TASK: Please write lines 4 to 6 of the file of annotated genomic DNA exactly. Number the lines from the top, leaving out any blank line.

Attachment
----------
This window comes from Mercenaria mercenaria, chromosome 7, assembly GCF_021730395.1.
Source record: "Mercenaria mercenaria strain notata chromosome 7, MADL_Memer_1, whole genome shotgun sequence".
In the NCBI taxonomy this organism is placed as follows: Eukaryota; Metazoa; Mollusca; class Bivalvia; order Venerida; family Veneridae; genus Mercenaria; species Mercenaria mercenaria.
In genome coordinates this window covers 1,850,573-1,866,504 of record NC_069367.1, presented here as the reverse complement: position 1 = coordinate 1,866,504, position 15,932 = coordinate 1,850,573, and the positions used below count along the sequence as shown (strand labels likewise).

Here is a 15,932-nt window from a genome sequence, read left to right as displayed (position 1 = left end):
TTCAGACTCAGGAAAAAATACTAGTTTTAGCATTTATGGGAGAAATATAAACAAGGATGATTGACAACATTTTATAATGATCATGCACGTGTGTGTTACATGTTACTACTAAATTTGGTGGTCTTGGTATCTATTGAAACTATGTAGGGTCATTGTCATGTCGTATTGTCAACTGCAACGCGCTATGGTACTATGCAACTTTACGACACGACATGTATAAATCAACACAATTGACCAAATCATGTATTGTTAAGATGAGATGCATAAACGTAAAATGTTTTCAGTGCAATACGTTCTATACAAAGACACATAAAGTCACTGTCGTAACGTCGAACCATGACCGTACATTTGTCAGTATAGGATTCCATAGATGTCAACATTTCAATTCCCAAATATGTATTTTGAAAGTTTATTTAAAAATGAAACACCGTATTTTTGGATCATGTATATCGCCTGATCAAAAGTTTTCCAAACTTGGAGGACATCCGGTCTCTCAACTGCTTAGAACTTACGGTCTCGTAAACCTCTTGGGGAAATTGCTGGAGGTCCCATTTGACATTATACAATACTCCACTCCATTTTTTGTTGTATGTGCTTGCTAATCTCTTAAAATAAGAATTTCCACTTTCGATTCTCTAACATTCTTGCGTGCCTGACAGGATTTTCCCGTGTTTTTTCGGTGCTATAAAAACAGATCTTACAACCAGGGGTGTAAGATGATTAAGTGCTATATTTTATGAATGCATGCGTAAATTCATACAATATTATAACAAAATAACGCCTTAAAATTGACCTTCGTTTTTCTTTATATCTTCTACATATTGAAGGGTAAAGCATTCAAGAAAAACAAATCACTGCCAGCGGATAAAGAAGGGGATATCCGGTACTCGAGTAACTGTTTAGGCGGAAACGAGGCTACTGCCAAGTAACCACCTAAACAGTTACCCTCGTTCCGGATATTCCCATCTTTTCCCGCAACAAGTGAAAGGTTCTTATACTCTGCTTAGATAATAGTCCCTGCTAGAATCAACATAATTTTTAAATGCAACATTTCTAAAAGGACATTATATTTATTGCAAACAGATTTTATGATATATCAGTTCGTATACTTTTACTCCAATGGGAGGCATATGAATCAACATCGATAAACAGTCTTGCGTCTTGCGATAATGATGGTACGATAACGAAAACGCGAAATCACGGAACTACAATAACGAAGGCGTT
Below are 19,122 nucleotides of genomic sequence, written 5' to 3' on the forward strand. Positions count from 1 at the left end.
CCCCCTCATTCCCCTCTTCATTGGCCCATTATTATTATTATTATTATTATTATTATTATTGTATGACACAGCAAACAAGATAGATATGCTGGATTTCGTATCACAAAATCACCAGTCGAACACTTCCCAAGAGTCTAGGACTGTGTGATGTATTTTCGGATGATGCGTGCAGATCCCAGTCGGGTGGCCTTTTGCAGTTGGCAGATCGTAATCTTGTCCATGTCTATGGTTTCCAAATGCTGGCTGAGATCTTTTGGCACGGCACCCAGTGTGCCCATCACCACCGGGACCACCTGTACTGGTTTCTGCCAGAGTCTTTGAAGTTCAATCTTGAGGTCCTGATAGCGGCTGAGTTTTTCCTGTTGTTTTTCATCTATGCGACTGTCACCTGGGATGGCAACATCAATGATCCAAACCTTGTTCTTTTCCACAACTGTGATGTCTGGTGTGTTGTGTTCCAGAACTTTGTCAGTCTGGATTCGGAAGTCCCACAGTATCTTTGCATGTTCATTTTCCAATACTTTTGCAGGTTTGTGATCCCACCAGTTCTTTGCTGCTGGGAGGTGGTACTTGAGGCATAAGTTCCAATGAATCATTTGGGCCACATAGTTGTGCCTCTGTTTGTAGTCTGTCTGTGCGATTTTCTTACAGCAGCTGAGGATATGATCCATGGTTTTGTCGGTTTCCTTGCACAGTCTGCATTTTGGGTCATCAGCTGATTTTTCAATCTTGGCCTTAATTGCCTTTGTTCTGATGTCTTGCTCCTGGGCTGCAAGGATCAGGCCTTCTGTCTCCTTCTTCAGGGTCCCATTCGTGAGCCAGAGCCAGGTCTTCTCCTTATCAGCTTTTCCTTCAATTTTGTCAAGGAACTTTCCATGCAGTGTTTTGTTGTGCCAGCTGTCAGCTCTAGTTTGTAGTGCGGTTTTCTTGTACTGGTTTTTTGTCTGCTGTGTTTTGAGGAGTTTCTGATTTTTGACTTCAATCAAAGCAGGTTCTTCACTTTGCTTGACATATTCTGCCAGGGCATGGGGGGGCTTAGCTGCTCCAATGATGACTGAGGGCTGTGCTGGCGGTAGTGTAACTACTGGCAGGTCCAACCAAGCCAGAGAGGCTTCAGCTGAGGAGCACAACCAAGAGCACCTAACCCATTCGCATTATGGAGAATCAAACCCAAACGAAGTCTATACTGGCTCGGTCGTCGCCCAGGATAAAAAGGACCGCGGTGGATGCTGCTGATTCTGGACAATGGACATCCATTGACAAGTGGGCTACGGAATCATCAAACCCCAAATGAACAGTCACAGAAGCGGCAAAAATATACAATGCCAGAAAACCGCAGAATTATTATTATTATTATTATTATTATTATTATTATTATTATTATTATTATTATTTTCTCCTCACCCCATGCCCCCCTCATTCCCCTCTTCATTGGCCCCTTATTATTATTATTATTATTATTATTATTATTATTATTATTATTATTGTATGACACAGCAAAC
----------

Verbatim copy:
In genome coordinates this window covers 1,850,573-1,866,504 of record NC_069367.1, presented here as the reverse complement: position 1 = coordinate 1,866,504, position 15,932 = coordinate 1,850,573, and the positions used below count along the sequence as shown (strand labels likewise).

Here is a 15,932-nt window from a genome sequence, read left to right as displayed (position 1 = left end):
TTCAGACTCAGGAAAAAATACTAGTTTTAGCATTTATGGGAGAAATATAAACAAGGATGATTGACAACATTTTATAATGATCATGCACGTGTGTGTTACATGTTACTACTAAATTTGGTGGTCTTGGTATCTATTGAAACTATGTAGGGTCATTGTCATGTCGTATTGTCAACTGCAACGCGCTATGGTACTATGCAACTTTACGACACGACATGTATAAATCAACACAATTGACCAAATCATGTATTGTTAAGATGAGATGCATAAACGTAAAATGTTTTCAGTGCAATACGTTCTATACAAAGACACATAAAGTCACTGTCGTAACGTCGAACCATGACCGTACATTTGTCAGTATAGGATTCCATAGATGTCAACATTTCAATTCCCAAATATGTATTTTGAAAGTTTATTTAAAAATGAAACACCGTATTTTTGGATCATGTATATCGCCTGATCAAAAGTTTTCCAAACTTGGAGGACATCCGGTCTCTCAACTGCTTAGAACTTACGGTCTCGTAAACCTCTTGGGGAAATTGCTGGAGGTCCCATTTGACATTATACAATACTCCACTCCATTTTTTGTTGTATGTGCTTGCTAATCTCTTAAAATAAGAATTTCCACTTTCGATTCTCTAACATTCTTGCGTGCCTGACAGGATTTTCCCGTGTTTTTTCGGTGCTATAAAAACAGATCTTACAACCAGGGGTGTAAGATGATTAAGTGCTATATTTTATGAATGCATGCGTAAATTCATACAATATTATAACAAAATAACGCCTTAAAATTGACCTTCGTTTTTCTTTATATCTTCTACATATTGAAGGGTAAAGCATTCAAGAAAAACAAATCACTGCCAGCGGATAAAGAAGGGGATATCCGGTACTCGAGTAACTGTTTAGGCGGAAACGAGGCTACTGCCAAGTAACCACCTAAACAGTTACCCTCGTTCCGGATATTCCCATCTTTTCCCGCAACAAGTGAAAGGTTCTTATACTCTGCTTAGATAATAGTCCCTGCTAGAATCAACATAATTTTTAAATGCAACATTTCTAAAAGGACATTATATTTATTGCAAACAGATTTTATGATATATCAGTTCGTATACTTTTACTCCAATGGGAGGCATATGAATCAACATCGATAAACAGTCTTGCGTCTTGCGATAATGATGGTACGATAACGAAAACGCGAAATCACGGAACTACAATAACGAAGGCGTT